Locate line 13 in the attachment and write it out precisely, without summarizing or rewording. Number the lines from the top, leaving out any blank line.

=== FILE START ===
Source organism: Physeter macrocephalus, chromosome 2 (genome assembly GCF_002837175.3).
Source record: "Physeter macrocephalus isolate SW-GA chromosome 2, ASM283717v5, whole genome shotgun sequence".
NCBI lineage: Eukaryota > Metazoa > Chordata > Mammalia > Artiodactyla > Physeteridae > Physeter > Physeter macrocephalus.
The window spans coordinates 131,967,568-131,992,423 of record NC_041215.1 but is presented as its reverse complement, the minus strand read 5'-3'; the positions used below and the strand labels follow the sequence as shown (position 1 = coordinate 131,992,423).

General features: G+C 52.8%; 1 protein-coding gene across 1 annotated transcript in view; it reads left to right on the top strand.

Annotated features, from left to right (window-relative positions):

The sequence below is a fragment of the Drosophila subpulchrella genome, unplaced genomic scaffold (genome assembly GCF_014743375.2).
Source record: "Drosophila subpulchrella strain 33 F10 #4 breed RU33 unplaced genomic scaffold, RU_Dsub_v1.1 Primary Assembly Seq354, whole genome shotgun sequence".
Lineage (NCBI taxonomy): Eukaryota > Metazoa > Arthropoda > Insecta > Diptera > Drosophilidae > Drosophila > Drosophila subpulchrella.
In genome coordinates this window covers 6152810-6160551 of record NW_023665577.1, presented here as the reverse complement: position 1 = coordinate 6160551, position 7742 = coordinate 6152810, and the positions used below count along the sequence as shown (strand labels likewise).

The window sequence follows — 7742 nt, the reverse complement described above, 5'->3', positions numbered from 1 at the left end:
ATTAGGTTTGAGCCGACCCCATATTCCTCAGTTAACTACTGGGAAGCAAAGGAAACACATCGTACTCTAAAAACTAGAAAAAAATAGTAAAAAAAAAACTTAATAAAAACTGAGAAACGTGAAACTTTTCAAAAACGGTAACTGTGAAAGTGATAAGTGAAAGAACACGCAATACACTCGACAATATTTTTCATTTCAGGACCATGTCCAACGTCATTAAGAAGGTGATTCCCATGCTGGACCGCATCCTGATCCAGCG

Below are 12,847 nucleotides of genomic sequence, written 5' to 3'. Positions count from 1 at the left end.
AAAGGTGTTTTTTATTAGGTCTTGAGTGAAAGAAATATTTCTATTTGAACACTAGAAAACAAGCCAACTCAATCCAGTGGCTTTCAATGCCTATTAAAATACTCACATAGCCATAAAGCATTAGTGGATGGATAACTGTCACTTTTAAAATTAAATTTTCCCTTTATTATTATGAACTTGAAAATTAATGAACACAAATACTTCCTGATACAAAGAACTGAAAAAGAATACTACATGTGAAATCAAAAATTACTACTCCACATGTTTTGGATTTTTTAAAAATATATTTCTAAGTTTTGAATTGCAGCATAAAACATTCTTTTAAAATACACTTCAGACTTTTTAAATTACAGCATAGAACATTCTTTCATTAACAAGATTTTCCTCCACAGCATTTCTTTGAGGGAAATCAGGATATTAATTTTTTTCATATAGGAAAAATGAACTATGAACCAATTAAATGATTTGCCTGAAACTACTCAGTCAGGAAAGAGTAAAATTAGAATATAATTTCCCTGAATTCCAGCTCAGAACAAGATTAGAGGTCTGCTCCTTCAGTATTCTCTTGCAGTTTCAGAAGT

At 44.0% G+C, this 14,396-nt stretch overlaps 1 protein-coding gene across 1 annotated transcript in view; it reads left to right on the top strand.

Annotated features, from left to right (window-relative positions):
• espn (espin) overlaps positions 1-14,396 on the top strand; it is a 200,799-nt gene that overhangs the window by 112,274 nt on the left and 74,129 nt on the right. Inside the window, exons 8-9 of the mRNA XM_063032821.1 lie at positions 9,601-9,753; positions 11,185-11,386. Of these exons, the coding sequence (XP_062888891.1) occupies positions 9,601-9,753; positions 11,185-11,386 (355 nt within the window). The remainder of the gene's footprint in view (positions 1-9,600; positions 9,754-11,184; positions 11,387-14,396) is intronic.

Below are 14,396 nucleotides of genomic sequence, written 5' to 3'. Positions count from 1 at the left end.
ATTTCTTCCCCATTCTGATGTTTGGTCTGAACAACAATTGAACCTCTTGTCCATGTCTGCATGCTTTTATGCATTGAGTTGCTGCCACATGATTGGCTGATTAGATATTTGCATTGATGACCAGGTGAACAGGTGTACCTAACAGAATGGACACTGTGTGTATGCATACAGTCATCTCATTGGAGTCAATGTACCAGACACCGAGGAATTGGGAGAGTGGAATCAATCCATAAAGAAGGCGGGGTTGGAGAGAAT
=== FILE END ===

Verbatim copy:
Below are 12,847 nucleotides of genomic sequence, written 5' to 3'. Positions count from 1 at the left end.